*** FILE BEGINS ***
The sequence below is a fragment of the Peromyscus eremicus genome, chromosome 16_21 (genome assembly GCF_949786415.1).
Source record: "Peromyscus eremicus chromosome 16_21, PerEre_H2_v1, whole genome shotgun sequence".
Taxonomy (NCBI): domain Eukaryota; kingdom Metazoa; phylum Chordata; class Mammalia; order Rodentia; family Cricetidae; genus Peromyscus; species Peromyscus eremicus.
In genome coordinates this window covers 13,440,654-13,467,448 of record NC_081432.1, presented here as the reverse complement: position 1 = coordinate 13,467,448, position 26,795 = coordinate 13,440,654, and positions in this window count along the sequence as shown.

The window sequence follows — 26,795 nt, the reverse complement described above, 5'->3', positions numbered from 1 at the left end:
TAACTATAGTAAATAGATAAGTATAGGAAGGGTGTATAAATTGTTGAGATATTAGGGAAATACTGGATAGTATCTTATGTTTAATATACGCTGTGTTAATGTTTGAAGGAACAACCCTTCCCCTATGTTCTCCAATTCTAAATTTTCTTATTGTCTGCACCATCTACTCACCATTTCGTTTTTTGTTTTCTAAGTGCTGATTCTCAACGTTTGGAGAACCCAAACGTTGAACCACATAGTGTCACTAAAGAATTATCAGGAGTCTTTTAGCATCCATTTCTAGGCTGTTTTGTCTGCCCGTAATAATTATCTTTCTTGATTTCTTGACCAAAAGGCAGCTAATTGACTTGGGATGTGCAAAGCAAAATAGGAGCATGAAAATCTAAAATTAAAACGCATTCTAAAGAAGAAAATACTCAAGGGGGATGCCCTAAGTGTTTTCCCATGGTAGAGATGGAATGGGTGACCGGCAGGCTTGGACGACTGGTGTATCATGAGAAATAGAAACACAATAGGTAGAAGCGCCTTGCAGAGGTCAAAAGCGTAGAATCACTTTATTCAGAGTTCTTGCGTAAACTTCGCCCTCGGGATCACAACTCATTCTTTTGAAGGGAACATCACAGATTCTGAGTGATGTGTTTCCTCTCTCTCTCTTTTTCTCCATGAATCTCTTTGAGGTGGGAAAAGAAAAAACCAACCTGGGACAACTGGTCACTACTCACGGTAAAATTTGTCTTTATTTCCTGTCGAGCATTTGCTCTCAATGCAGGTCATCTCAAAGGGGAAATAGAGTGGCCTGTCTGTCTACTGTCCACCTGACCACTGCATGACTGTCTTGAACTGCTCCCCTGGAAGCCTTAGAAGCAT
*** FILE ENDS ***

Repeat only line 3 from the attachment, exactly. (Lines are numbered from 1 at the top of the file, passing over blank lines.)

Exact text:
Taxonomy (NCBI): domain Eukaryota; kingdom Metazoa; phylum Chordata; class Mammalia; order Rodentia; family Cricetidae; genus Peromyscus; species Peromyscus eremicus.